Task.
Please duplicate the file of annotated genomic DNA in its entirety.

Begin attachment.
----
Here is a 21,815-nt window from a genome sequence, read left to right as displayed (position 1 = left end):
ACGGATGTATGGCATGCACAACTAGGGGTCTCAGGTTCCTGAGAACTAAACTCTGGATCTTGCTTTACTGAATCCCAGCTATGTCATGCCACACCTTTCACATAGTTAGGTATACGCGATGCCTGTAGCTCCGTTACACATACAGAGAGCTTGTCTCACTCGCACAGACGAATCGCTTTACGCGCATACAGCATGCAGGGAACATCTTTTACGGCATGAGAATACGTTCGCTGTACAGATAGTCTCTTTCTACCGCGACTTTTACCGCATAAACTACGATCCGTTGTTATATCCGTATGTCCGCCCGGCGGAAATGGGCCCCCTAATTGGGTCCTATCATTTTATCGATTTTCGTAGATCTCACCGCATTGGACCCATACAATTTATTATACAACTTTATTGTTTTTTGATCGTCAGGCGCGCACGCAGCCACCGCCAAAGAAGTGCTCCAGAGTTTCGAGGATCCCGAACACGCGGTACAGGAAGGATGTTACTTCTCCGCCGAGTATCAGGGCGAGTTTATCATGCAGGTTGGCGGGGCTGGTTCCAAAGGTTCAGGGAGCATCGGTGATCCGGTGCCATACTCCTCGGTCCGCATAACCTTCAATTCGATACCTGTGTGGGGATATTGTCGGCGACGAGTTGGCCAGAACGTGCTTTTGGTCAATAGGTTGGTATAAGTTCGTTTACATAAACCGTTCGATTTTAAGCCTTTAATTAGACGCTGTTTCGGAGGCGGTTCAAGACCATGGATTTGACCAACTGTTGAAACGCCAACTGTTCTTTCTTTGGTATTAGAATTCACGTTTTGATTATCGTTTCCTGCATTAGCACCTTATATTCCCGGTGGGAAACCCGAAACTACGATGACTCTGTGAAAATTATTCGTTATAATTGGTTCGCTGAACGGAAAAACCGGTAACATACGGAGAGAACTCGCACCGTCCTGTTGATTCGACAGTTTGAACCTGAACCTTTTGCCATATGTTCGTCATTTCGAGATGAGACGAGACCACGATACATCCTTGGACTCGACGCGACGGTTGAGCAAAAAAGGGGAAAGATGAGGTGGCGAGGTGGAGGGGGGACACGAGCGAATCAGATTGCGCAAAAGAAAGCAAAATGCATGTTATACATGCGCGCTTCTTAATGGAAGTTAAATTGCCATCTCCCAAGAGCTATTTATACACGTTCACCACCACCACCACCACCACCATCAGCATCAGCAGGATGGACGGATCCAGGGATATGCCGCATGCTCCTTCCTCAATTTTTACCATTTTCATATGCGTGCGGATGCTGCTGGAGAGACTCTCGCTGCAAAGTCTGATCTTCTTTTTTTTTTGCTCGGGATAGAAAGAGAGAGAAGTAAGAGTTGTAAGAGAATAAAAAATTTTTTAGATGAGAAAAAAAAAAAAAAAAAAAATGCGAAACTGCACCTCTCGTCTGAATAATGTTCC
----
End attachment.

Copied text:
Here is a 21,815-nt window from a genome sequence, read left to right as displayed (position 1 = left end):
ACGGATGTATGGCATGCACAACTAGGGGTCTCAGGTTCCTGAGAACTAAACTCTGGATCTTGCTTTACTGAATCCCAGCTATGTCATGCCACACCTTTCACATAGTTAGGTATACGCGATGCCTGTAGCTCCGTTACACATACAGAGAGCTTGTCTCACTCGCACAGACGAATCGCTTTACGCGCATACAGCATGCAGGGAACATCTTTTACGGCATGAGAATACGTTCGCTGTACAGATAGTCTCTTTCTACCGCGACTTTTACCGCATAAACTACGATCCGTTGTTATATCCGTATGTCCGCCCGGCGGAAATGGGCCCCCTAATTGGGTCCTATCATTTTATCGATTTTCGTAGATCTCACCGCATTGGACCCATACAATTTATTATACAACTTTATTGTTTTTTGATCGTCAGGCGCGCACGCAGCCACCGCCAAAGAAGTGCTCCAGAGTTTCGAGGATCCCGAACACGCGGTACAGGAAGGATGTTACTTCTCCGCCGAGTATCAGGGCGAGTTTATCATGCAGGTTGGCGGGGCTGGTTCCAAAGGTTCAGGGAGCATCGGTGATCCGGTGCCATACTCCTCGGTCCGCATAACCTTCAATTCGATACCTGTGTGGGGATATTGTCGGCGACGAGTTGGCCAGAACGTGCTTTTGGTCAATAGGTTGGTATAAGTTCGTTTACATAAACCGTTCGATTTTAAGCCTTTAATTAGACGCTGTTTCGGAGGCGGTTCAAGACCATGGATTTGACCAACTGTTGAAACGCCAACTGTTCTTTCTTTGGTATTAGAATTCACGTTTTGATTATCGTTTCCTGCATTAGCACCTTATATTCCCGGTGGGAAACCCGAAACTACGATGACTCTGTGAAAATTATTCGTTATAATTGGTTCGCTGAACGGAAAAACCGGTAACATACGGAGAGAACTCGCACCGTCCTGTTGATTCGACAGTTTGAACCTGAACCTTTTGCCATATGTTCGTCATTTCGAGATGAGACGAGACCACGATACATCCTTGGACTCGACGCGACGGTTGAGCAAAAAAGGGGAAAGATGAGGTGGCGAGGTGGAGGGGGGACACGAGCGAATCAGATTGCGCAAAAGAAAGCAAAATGCATGTTATACATGCGCGCTTCTTAATGGAAGTTAAATTGCCATCTCCCAAGAGCTATTTATACACGTTCACCACCACCACCACCACCACCATCAGCATCAGCAGGATGGACGGATCCAGGGATATGCCGCATGCTCCTTCCTCAATTTTTACCATTTTCATATGCGTGCGGATGCTGCTGGAGAGACTCTCGCTGCAAAGTCTGATCTTCTTTTTTTTTTGCTCGGGATAGAAAGAGAGAGAAGTAAGAGTTGTAAGAGAATAAAAAATTTTTTAGATGAGAAAAAAAAAAAAAAAAAAAATGCGAAACTGCACCTCTCGTCTGAATAATGTTCC